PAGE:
The world lost a true cartooning legend today with the passing of Mell Lazarus. Mell has been ailing for some time now so we all knew this was coming, but it’s still hard.
The word “legend” gets tossed around a lot these days, but in Mell’s case that title is well bestowed. Of course he is best known as the creator of the long running daily comic strips Momma and Miss Peach, but that was just a part of what made Mell such a giant in the cartooning industry.
Mell was one of the pioneers in securing creators right of ownership of their comic strips, something that had a profound impact on the livelyhoods of hundred and hundreds of cartoonists over the years.
As you would imagine, Mell was extremely funny. His comics aside, he had a tremendously charming personality and sharp, quick wit that made talking with him thoroughly enjoyable. He’d been doing cartooning professionally since the early 1940’s, and he had a seemingly endless reservoir of stories that were as fascinating as they were funny. It was a real joy to be in his company.
He was also one of the smartest cartoonists I’ve ever met. A member of MENSA, Mell was probably a certifiable genius… he would have said he was certainly “certifiable”.
Mell served two terms as president of the National Cartoonists Society from 1989-1993. He planned and presided on two of the most talked about Reuben awards weekends ever, both on the high seas on a cruise ship! Mell was also one of a group of NCS members who went to Vietnam during the war to meet and draw for the troops. He won numerous awards including The Reuben Award in 1981, the Silver T-Square in 2000 and the Medal of Honor for Lifetime Achievement in 2016. He was a huge part of the NCS, and a source of advice for me in my years as president.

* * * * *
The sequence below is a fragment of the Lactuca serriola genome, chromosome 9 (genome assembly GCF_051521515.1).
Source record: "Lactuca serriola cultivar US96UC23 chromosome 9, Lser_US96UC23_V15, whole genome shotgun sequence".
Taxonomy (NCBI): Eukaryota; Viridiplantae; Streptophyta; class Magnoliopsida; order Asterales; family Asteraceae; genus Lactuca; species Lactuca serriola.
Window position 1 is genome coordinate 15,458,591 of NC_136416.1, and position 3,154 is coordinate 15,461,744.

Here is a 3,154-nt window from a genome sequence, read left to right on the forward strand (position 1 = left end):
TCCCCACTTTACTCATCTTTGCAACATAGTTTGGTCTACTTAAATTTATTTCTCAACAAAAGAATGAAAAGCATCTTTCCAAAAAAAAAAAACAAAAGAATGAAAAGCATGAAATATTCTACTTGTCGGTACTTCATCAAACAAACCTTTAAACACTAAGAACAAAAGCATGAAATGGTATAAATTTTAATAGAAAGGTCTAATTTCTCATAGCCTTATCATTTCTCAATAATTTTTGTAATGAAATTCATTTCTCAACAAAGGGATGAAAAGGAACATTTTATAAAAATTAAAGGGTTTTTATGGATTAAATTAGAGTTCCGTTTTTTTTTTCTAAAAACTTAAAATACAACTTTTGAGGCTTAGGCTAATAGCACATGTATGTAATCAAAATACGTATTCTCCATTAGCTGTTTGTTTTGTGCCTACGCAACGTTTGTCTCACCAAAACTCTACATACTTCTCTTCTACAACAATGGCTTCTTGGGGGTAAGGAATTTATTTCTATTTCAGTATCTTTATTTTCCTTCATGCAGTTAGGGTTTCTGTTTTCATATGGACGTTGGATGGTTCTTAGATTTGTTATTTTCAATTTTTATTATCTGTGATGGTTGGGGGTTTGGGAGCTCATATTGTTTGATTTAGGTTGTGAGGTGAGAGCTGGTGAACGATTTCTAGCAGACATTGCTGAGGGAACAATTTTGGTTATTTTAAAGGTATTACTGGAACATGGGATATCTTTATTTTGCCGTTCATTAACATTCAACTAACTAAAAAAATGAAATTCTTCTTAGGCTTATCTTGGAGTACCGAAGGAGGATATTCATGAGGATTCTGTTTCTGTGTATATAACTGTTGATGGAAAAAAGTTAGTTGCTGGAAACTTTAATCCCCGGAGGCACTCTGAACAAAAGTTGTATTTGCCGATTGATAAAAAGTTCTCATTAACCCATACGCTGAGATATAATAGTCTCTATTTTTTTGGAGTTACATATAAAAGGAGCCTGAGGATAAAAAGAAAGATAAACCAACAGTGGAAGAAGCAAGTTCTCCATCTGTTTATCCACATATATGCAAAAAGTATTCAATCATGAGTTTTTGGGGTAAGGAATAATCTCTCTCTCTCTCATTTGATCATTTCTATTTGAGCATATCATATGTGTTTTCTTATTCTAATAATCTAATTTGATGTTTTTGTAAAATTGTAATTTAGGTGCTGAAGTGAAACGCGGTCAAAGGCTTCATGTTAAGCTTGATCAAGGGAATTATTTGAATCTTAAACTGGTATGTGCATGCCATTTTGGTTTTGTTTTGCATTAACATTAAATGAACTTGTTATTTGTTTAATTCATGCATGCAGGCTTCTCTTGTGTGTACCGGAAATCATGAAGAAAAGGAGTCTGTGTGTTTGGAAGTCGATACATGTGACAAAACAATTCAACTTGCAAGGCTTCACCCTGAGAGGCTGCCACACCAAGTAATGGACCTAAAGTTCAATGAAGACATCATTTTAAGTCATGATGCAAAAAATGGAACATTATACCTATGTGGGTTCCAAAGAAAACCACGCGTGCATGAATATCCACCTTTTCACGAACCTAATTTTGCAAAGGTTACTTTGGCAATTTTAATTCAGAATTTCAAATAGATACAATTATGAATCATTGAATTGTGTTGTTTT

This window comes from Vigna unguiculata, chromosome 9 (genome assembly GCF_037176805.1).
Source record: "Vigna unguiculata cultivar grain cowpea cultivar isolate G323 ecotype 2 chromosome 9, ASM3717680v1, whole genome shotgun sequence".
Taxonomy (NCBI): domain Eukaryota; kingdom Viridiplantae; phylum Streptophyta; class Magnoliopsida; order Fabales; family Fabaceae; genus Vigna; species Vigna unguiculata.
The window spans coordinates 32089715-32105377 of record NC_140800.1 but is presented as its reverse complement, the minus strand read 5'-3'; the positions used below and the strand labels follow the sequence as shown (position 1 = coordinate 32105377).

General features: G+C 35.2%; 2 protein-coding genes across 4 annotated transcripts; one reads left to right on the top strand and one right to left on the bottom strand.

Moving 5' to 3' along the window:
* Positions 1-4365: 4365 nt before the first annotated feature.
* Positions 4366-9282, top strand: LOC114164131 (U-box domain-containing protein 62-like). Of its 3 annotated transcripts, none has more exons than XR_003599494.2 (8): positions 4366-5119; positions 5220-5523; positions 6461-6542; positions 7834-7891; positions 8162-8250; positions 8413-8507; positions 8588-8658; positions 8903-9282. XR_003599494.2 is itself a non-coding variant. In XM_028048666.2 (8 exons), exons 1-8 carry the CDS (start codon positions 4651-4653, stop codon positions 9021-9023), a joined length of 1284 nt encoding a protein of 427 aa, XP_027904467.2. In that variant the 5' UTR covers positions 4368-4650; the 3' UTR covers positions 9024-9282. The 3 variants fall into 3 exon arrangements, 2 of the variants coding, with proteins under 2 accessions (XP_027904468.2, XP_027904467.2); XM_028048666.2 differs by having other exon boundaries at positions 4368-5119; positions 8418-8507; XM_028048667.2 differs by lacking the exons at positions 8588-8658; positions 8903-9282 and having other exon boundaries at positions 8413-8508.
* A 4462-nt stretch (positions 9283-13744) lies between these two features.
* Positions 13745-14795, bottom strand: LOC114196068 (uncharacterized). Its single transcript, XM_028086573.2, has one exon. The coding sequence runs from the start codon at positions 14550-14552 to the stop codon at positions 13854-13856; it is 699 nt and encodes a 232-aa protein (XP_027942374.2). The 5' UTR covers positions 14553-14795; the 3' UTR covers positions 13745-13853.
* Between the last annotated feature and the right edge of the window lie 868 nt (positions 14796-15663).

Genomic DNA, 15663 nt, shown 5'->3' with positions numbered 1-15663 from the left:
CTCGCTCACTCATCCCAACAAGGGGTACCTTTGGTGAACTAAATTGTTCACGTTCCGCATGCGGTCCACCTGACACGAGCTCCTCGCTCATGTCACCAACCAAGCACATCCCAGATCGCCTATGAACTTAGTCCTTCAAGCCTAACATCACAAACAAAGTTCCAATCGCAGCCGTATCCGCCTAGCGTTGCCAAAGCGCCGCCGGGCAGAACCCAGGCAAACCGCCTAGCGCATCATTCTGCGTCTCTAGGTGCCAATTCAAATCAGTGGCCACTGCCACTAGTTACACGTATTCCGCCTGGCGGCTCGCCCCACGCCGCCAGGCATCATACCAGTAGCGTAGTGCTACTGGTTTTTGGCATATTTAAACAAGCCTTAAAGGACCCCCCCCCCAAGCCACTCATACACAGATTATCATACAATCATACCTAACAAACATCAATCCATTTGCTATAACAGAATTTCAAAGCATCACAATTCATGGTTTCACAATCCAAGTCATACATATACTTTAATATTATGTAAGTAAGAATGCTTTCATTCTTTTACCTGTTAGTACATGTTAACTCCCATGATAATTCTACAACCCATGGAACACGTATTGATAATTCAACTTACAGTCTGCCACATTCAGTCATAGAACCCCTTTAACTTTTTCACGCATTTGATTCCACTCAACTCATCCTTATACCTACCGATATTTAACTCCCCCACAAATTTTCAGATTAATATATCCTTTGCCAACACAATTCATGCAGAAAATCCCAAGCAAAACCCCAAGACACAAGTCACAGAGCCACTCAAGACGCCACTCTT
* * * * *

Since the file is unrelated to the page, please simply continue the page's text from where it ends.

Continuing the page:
He was a terrific writer, and not just on his comic strips. Mell wrote two novels, The Boss is Crazy, Too (1963) and The Neighborhood Watch (1986). I’ve never found a copy of The Neighborhood Watch but I am very familiar with the The Boss is Crazy, Too, for reasons I’ll get to shortly. It is an extremely hilarious story about a small comic book company in the 50’s and the antics that went on, based on Mell’s experiences as an editor at the Al Capp-family owned Toby Press.
I met Mell and his wonderful wife Sally through the NCS. Living so far from them (they lived in LA) we didn’t get to see them as much and get to know them as well as we would have liked, but I did get the opportunity to get to know Mell over the years. In fact, he will always be part of one of my biggest regrets as a cartoonist.
A number of years ago Mell asked me to collaborate with him on a graphic novel adaptation of The Boss is Crazy, Too. I readily agreed but after a while realized I was never going to be able to find the time to do it. I eventually had to call Mell and tell him I just couldn’t do it. I’ll always regret that, even though there really was no way I could have made the time to do the graphic novel no matter how much I wanted to. The story was great, at the time the TV show “Mad Men” was huge and 60’s nostalgia was “in” so it had a chance of being a hit, but what hurt most of all is I felt I was letting Mell down.
This weekend is the annual NCS Reuben Awards, being held in Memphis. You might think that Mell’s passing would put a damper on the event, but I think it will be the opposite. Mell’s contributions to the world of cartooning in general and the NCS in particular were bigger than life, and so was he. Rather than mourning I think we’ll be celebrating Mell’s life this weekend, remembering how special he was to all of us and how grateful we all are for having been privileged to know him.
I know I am grateful to have had the chance to have some of the wonderful talks we had over scotch and cigars, and to have been able to call him friend.
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